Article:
Gun Shots Reverberating Round the World

Photo by Michael Ciaglo/USA Today Network, via Reuters

Incredibly, at least least 110 people were shot and killed, with another 223 injured in 217 separate incidents over the last 72 hours in the USA.

Nearly every state has experienced gunfire.

Just weeks ago, I chronicled the massacres:

Eight people were killed and many more injured at a FedEx facility in Indianapolis, Indiana, a couple of days ago.

Actually, there have been at least 24 mass shootings over the past five years, according to a database compiled by the Violence Project.

Each new attack is a gruesome reminder of all that came before it:

On March 22, a gunman opened five at a grocery store in Boulder, Colorado, killing ten people, including a police officer. CNN reports that the Colorado attack was the seventh USA mass shooting massacre in seven days.

On March 16, eight people — including six women of Asian descent — were killed at spas in the Atlanta area. That same day, a shooting spree across five miles in Springfield, Missouri, left five people dead–including a police officer and the gunman. Also on March 16, five people preparing a vigil in Stockton, California, were victims of a drive-by shooting.

Four victims were taken to the hospital after a shooting in Gresham, Oregon, on March 18th. Five people were shot on Saturday, March 20, inside a Houston club. In a different part of Texas, eight people were shot by an unknown assailant in Dallas that day. Also on March 20, one person was killed and another five injured during a shooting at a party in Philadelphia.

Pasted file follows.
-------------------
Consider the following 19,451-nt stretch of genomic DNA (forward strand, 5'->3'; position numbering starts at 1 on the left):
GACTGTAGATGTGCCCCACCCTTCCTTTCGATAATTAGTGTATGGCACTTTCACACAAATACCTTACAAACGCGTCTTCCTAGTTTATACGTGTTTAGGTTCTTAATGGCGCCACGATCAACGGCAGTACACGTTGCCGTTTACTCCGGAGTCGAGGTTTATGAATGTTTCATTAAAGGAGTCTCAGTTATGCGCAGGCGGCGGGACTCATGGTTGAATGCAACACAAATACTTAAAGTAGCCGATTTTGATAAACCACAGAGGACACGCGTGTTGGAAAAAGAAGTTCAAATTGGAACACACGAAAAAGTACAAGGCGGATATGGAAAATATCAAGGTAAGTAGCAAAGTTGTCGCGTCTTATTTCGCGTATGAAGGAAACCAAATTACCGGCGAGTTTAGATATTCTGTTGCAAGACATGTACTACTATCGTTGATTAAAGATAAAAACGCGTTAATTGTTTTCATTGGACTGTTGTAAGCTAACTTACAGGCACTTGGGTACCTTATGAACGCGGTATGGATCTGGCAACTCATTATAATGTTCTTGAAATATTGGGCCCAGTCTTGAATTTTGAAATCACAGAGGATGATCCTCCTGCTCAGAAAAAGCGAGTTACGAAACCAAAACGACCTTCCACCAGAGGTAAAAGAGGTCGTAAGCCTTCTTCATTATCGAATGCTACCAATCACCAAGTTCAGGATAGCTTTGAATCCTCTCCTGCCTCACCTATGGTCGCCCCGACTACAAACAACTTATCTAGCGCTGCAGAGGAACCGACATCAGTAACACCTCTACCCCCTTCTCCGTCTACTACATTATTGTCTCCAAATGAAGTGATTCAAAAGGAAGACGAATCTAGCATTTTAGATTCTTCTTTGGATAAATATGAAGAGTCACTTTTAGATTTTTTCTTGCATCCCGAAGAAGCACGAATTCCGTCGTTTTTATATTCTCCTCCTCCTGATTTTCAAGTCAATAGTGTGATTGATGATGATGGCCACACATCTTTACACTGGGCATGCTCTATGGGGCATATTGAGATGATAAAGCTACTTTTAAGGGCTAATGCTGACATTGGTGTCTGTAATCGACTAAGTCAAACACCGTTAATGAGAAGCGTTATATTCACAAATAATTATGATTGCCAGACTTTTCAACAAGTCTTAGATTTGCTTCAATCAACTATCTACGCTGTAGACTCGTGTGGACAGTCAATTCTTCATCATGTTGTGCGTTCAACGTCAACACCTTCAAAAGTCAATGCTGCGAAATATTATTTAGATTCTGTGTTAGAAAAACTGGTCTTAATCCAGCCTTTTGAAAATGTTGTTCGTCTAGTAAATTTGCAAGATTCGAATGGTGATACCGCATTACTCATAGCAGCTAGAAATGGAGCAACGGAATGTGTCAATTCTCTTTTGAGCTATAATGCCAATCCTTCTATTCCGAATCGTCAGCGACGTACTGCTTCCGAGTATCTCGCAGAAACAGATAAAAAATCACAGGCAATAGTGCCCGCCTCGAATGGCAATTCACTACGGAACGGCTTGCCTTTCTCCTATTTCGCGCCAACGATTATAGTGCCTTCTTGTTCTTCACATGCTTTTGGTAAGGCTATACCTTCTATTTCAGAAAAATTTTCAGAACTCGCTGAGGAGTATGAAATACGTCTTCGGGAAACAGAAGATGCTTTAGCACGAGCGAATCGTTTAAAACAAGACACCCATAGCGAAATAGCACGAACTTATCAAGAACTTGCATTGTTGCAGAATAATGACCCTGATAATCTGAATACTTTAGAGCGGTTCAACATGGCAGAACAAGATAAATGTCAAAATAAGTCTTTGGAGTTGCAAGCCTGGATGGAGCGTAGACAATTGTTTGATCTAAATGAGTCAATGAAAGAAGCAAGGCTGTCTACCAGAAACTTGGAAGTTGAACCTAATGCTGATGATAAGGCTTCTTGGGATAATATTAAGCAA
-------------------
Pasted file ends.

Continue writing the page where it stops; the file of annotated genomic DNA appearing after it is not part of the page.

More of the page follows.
These deaths are a predictable outcome of the USA´s lack of political will to make major changes in firearm legislation.

What’s worse, we’ve grown weary hearing — and seeing — these gruesome statistics.

Despite the pandemic, 2020 was the deadliest gun violence year in decades, according to the Washington Post. But we’re barely into the second quarter of 2021.

Gun control is a weapon of mass destruction among politicians — especially Republicans — who enjoy the largesse of the National Rifle Association, despite the NRA’s decades of deception, corruption, bribery, and fraud.

Hiding behind the Constitution’s Second Amendment that reads, “A well regulated Militia, being necessary to the security of a free State, the right of the people to keep and bear Arms, shall not be infringed,” gun enthusiasts and their congressional loyalists steadfastly refuse to deal with the destruction.

When will they realize that the only ¨militias” around these days are far-right extremist groups like the Proud Boys, Oath Keepers, and others that planed and participated in the January 6th attack and insurrection on the US Capitol?

Well regulated? Who’s kidding whom?

Come on, folks: How did we ever allow “open carry” laws to be legislated into existence?

When did we lose all sense and sensibility? Or civility? And sensitivity. Raw power at the end of a gun barrel is a consequence of the extremism grown rampant in America. Why talk and negotiate, when we can scream, threaten, and kill?

Studies and proposals to reduce gun violence include sensible actions which must be mandated and enforced by the government: Expand background checks; raise the age to buy guns; ban assault weapons; restrict the sale of “bump sticks” attached to semi-automatic weapons; and increase “red flag” laws that give courts more authority to confiscate weapons from people considered to be threats to themselves and others.